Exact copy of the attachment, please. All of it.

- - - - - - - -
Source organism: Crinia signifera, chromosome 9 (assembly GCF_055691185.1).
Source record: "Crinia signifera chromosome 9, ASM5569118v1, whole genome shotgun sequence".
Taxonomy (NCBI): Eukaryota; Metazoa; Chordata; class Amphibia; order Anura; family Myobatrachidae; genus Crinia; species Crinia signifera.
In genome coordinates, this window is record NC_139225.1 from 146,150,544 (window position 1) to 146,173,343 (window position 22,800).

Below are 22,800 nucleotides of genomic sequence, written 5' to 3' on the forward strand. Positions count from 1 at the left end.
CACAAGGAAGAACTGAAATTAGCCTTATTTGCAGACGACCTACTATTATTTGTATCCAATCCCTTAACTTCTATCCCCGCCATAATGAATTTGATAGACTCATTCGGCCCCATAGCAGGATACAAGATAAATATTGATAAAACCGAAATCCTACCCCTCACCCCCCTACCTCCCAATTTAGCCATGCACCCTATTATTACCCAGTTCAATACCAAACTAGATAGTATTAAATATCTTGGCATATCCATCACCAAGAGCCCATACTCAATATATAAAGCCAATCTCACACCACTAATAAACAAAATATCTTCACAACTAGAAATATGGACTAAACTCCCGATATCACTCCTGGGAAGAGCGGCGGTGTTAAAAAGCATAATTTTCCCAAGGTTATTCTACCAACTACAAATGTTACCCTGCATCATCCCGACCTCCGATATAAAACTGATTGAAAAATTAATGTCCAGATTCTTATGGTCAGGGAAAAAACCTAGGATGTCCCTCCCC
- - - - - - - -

Source organism: Crinia signifera, chromosome 9 (assembly GCF_055691185.1).
Source record: "Crinia signifera chromosome 9, ASM5569118v1, whole genome shotgun sequence".
Taxonomy (NCBI): Eukaryota; Metazoa; Chordata; class Amphibia; order Anura; family Myobatrachidae; genus Crinia; species Crinia signifera.
In genome coordinates, this window is record NC_139225.1 from 146,150,544 (window position 1) to 146,173,343 (window position 22,800).

Below are 22,800 nucleotides of genomic sequence, written 5' to 3' on the forward strand. Positions count from 1 at the left end.
CACAAGGAAGAACTGAAATTAGCCTTATTTGCAGACGACCTACTATTATTTGTATCCAATCCCTTAACTTCTATCCCCGCCATAATGAATTTGATAGACTCATTCGGCCCCATAGCAGGATACAAGATAAATATTGATAAAACCGAAATCCTACCCCTCACCCCCCTACCTCCCAATTTAGCCATGCACCCTATTATTACCCAGTTCAATACCAAACTAGATAGTATTAAATATCTTGGCATATCCATCACCAAGAGCCCATACTCAATATATAAAGCCAATCTCACACCACTAATAAACAAAATATCTTCACAACTAGAAATATGGACTAAACTCCCGATATCACTCCTGGGAAGAGCGGCGGTGTTAAAAAGCATAATTTTCCCAAGGTTATTCTACCAACTACAAATGTTACCCTGCATCATCCCGACCTCCGATATAAAACTGATTGAAAAATTAATGTCCAGATTCTTATGGTCAGGGAAAAAACCTAGGATGTCCCTCCCC